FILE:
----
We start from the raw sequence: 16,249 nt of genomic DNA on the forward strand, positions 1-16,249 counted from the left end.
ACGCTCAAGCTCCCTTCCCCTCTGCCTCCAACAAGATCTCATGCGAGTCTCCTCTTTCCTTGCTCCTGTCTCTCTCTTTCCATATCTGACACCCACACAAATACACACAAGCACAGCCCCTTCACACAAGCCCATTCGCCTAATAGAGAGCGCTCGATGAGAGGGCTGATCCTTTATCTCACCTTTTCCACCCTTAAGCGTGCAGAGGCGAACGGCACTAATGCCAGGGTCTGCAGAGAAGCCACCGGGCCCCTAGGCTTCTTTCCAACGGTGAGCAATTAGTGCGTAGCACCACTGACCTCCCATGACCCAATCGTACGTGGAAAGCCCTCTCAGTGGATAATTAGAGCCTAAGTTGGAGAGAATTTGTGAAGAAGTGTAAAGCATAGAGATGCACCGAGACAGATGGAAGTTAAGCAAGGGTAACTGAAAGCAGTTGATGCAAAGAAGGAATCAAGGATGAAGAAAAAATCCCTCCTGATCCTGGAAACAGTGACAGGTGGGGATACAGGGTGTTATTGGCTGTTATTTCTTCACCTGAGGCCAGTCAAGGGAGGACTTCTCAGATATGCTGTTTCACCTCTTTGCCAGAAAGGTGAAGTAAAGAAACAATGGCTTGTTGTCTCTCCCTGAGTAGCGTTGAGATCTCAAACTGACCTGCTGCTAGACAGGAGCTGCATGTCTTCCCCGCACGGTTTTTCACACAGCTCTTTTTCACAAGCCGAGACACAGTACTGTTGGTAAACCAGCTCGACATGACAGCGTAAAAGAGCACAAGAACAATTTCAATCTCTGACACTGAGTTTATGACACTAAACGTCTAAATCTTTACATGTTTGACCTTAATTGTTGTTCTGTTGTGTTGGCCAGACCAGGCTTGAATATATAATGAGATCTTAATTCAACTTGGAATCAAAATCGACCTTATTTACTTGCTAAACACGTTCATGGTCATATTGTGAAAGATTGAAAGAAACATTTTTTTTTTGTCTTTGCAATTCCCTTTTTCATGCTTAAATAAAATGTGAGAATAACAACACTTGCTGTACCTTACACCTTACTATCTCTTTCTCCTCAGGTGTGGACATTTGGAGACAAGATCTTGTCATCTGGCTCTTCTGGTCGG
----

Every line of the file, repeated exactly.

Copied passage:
We start from the raw sequence: 16,249 nt of genomic DNA on the forward strand, positions 1-16,249 counted from the left end.
ACGCTCAAGCTCCCTTCCCCTCTGCCTCCAACAAGATCTCATGCGAGTCTCCTCTTTCCTTGCTCCTGTCTCTCTCTTTCCATATCTGACACCCACACAAATACACACAAGCACAGCCCCTTCACACAAGCCCATTCGCCTAATAGAGAGCGCTCGATGAGAGGGCTGATCCTTTATCTCACCTTTTCCACCCTTAAGCGTGCAGAGGCGAACGGCACTAATGCCAGGGTCTGCAGAGAAGCCACCGGGCCCCTAGGCTTCTTTCCAACGGTGAGCAATTAGTGCGTAGCACCACTGACCTCCCATGACCCAATCGTACGTGGAAAGCCCTCTCAGTGGATAATTAGAGCCTAAGTTGGAGAGAATTTGTGAAGAAGTGTAAAGCATAGAGATGCACCGAGACAGATGGAAGTTAAGCAAGGGTAACTGAAAGCAGTTGATGCAAAGAAGGAATCAAGGATGAAGAAAAAATCCCTCCTGATCCTGGAAACAGTGACAGGTGGGGATACAGGGTGTTATTGGCTGTTATTTCTTCACCTGAGGCCAGTCAAGGGAGGACTTCTCAGATATGCTGTTTCACCTCTTTGCCAGAAAGGTGAAGTAAAGAAACAATGGCTTGTTGTCTCTCCCTGAGTAGCGTTGAGATCTCAAACTGACCTGCTGCTAGACAGGAGCTGCATGTCTTCCCCGCACGGTTTTTCACACAGCTCTTTTTCACAAGCCGAGACACAGTACTGTTGGTAAACCAGCTCGACATGACAGCGTAAAAGAGCACAAGAACAATTTCAATCTCTGACACTGAGTTTATGACACTAAACGTCTAAATCTTTACATGTTTGACCTTAATTGTTGTTCTGTTGTGTTGGCCAGACCAGGCTTGAATATATAATGAGATCTTAATTCAACTTGGAATCAAAATCGACCTTATTTACTTGCTAAACACGTTCATGGTCATATTGTGAAAGATTGAAAGAAACATTTTTTTTTTGTCTTTGCAATTCCCTTTTTCATGCTTAAATAAAATGTGAGAATAACAACACTTGCTGTACCTTACACCTTACTATCTCTTTCTCCTCAGGTGTGGACATTTGGAGACAAGATCTTGTCATCTGGCTCTTCTGGTCGG